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Is the Bible Accurate?

The writers of the Bible strove to be accurate in what they wrote.

For example, Luke, the writer of the Gospel of Luke and the Acts of the Apostles, carefully investigated the life of Jesus and the history of the early church that he records. This is how Luke explains his careful historical research: “Many have undertaken to draw up an account of the things that have been fulfilled among us, just as they were handed down to us by those who from the first were eyewitnesses and servants of the word. With this in mind, since I myself have carefully investigated everything from the beginning, I too decided to write an orderly account for you, most excellent Theophilus, so that you may know the certainty of the things you have been taught. (Luke 1:1-4 NIV)

Luke traveled with the Apostle Paul, and it is likely that, as he traveled, he interviewed eyewitnesses to the life of Jesus. His detailed writing indicates that he had access to primary sources, including Mary, the mother of Jesus. Of the Gospel writers, he is the one who gives the most detailed account of the nativity. He mentions Mary twelve times—more than any of the other Gospel writers—and he includes the story of Elizabeth, the cousin of Mary, who gave birth to John the Baptist. For his account of the history of the early Church in Acts, besides his own first-hand knowledge of many of the events he records, he would have been able to get first hand accounts from the other Apostles and personalities of the early Church that his travels and associations brought him in contact with. 

Where the Bible records historical detail, it has been found to be accurate in its record. Luke accurately records details of the people, places, dates, and events he writes about. The famous archaeologist, Sir William Ramsay, traveled to Asia Minor in order to prove that Luke was an inferior historian. However, after retracing the steps of Paul’s missionary journeys, he concluded: “Luke is a historian of the first rank; not merely are his statements of fact trustworthy, he is possessed of the true historic sense; in short, this author should be placed along with the greatest of historians.” A.N. Sherwin-White looked at Luke’s references to thirty-two countries, fifty-four cities, and nine islands, and found no mistakes.  If Luke was careful to accurately record names, places, and dates, we can be confident that he was also accurate in recording the facts of Jesus’ life.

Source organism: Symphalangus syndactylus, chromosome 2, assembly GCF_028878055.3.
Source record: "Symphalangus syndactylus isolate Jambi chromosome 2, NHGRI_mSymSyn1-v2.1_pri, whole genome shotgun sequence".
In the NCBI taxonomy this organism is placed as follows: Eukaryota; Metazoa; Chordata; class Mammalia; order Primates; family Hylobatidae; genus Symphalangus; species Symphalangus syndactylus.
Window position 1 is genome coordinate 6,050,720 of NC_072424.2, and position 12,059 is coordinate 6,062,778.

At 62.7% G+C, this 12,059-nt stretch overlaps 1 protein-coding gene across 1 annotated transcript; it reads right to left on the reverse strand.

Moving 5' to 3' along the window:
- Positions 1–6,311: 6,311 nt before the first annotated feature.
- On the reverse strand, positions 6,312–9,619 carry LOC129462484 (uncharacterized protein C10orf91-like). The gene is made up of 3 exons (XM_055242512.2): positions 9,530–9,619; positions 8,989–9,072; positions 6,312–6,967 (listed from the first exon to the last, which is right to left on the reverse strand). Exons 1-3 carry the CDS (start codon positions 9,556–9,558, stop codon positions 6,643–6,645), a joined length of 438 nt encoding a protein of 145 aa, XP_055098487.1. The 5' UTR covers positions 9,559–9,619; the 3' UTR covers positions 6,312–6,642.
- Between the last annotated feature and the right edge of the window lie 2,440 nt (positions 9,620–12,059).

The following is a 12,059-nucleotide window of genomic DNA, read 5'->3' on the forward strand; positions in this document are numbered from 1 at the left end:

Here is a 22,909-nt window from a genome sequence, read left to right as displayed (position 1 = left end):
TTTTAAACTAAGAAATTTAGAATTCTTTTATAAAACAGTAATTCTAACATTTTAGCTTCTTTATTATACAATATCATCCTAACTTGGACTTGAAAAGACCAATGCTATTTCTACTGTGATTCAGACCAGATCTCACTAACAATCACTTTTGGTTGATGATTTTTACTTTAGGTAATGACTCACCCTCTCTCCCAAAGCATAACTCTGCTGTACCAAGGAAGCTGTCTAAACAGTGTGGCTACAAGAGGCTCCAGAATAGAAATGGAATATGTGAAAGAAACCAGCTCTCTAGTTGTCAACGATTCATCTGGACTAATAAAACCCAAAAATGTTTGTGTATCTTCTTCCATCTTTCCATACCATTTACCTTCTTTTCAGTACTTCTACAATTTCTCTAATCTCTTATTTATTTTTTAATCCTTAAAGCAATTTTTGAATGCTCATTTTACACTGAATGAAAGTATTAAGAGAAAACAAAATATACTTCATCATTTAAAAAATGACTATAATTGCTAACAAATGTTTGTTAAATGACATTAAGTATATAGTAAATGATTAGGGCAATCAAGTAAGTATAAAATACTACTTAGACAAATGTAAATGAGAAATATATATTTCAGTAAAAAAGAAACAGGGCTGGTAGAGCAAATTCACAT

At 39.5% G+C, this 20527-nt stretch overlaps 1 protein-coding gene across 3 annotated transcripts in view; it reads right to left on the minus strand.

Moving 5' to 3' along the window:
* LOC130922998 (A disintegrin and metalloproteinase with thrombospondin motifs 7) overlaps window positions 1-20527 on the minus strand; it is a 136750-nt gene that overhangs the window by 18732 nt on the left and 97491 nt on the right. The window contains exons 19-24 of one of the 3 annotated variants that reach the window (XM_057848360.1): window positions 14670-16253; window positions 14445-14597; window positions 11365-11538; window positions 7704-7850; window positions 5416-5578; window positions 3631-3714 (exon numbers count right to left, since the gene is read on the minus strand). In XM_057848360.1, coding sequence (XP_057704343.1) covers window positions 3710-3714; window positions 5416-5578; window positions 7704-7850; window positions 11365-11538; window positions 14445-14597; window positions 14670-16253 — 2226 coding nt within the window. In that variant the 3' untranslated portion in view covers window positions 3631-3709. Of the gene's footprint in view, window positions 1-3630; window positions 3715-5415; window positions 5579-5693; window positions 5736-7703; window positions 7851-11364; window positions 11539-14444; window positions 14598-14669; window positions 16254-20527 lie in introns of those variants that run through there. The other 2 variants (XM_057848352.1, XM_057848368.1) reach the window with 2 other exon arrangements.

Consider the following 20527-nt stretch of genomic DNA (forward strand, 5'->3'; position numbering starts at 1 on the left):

Likewise, the many historical details, including of kings and pharaohs and places and customs, that are found in the Old Testament prove the Bible’s accuracy. Consider the following twenty-five archeological and historical discoveries that support the Biblical record:

1. The oldest known inscription of the name “Yahweh” was written by the Egyptian Pharaoh Amenhotep III c. 1400 BC. The inscription refers to a nomadic group of people who worshiped “Yahweh” (undoubtedly, the Israelites). It was found in Soleb, a town in modern day Sudan. 

2. The Merneptah Stela was carved c. 1210 BC and contains the earliest reference to “Israel” in hieroglyphs. It was found in Thebes in 1896. 

3. The Tel Dan Stela was written in Aramaic in the ninth century BC. It refers to the “House of David.” It was found on the site of the ancient city of Dan in northern Israel in 1993. This artifact is now in the Israel Museum. 

4. The invasion of Pharaoh Shishak into the land of Israel (c. 925 BC) mentioned in 1 Kings 14:25 has been confirmed by wall carvings in the Karnak Temple complex in Egypt. 

5. The Kurkh Monolith is a seven-foot-tall limestone monument that was discovered in 1861 in Kurkh, Turkey. It was carved c. 852 BC by the ancient Assyrians and refers to a battle with Ahab, king of Israel, who is frequently mentioned in the Bible (1 Kings 16-22). 

6. The Moabite Stone is a four-foot-tall monument made of black basalt that mentions the Israelite King Omri and Moabite King Mesha (both mentioned in 1 and 2 Kings). It also refers to “Yahweh.” Carved in the Moabite language c. 835 BC, this primary historical source is now in the Louvre.  

7. The Obelisk of Shalmaneser III, a six-and-a-half foot-tall was monument in black limestone from c. 827 BC, pictures an Israelite king bowing to the king of Assyria. The cuneiform text on the obelisk reads, “Tribute of Jehu, son of Omri.” Both of these kings are mentioned in the books of 1 and 2 Kings. 

8. In 1904, a jasper seal (eighth century BC) was discovered at Megiddo that reads, “belonging to the Shema, servant of Jeroboam.” Two Israelite kings by this name are mentioned in the Bible (1 Kings 12-14; 2 Kings 14).